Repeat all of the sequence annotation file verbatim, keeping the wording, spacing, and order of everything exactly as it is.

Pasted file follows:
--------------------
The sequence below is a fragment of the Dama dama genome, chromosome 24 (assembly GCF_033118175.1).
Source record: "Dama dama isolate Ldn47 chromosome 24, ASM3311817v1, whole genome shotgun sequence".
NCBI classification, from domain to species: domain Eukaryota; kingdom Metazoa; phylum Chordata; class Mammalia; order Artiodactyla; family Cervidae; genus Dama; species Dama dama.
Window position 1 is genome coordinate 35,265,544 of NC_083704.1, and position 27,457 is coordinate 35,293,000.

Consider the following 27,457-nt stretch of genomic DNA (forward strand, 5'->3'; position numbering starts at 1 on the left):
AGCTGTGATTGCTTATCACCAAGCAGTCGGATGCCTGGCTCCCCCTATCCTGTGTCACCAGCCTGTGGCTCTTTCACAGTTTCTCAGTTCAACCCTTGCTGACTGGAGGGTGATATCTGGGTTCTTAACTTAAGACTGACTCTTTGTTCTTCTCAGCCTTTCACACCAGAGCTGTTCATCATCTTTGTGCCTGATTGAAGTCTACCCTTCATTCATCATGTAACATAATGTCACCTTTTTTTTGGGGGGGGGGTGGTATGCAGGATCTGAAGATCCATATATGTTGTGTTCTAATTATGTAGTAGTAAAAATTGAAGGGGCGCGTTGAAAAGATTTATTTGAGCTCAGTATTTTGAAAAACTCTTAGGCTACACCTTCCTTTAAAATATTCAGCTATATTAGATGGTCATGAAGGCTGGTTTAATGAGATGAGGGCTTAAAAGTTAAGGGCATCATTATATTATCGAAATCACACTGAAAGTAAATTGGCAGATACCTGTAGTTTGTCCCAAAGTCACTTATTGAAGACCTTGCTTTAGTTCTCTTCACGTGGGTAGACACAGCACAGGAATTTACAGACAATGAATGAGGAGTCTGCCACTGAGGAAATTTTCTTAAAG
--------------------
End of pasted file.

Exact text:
The sequence below is a fragment of the Dama dama genome, chromosome 24 (assembly GCF_033118175.1).
Source record: "Dama dama isolate Ldn47 chromosome 24, ASM3311817v1, whole genome shotgun sequence".
NCBI classification, from domain to species: domain Eukaryota; kingdom Metazoa; phylum Chordata; class Mammalia; order Artiodactyla; family Cervidae; genus Dama; species Dama dama.
Window position 1 is genome coordinate 35,265,544 of NC_083704.1, and position 27,457 is coordinate 35,293,000.

Consider the following 27,457-nt stretch of genomic DNA (forward strand, 5'->3'; position numbering starts at 1 on the left):
AGCTGTGATTGCTTATCACCAAGCAGTCGGATGCCTGGCTCCCCCTATCCTGTGTCACCAGCCTGTGGCTCTTTCACAGTTTCTCAGTTCAACCCTTGCTGACTGGAGGGTGATATCTGGGTTCTTAACTTAAGACTGACTCTTTGTTCTTCTCAGCCTTTCACACCAGAGCTGTTCATCATCTTTGTGCCTGATTGAAGTCTACCCTTCATTCATCATGTAACATAATGTCACCTTTTTTTTGGGGGGGGGGTGGTATGCAGGATCTGAAGATCCATATATGTTGTGTTCTAATTATGTAGTAGTAAAAATTGAAGGGGCGCGTTGAAAAGATTTATTTGAGCTCAGTATTTTGAAAAACTCTTAGGCTACACCTTCCTTTAAAATATTCAGCTATATTAGATGGTCATGAAGGCTGGTTTAATGAGATGAGGGCTTAAAAGTTAAGGGCATCATTATATTATCGAAATCACACTGAAAGTAAATTGGCAGATACCTGTAGTTTGTCCCAAAGTCACTTATTGAAGACCTTGCTTTAGTTCTCTTCACGTGGGTAGACACAGCACAGGAATTTACAGACAATGAATGAGGAGTCTGCCACTGAGGAAATTTTCTTAAAG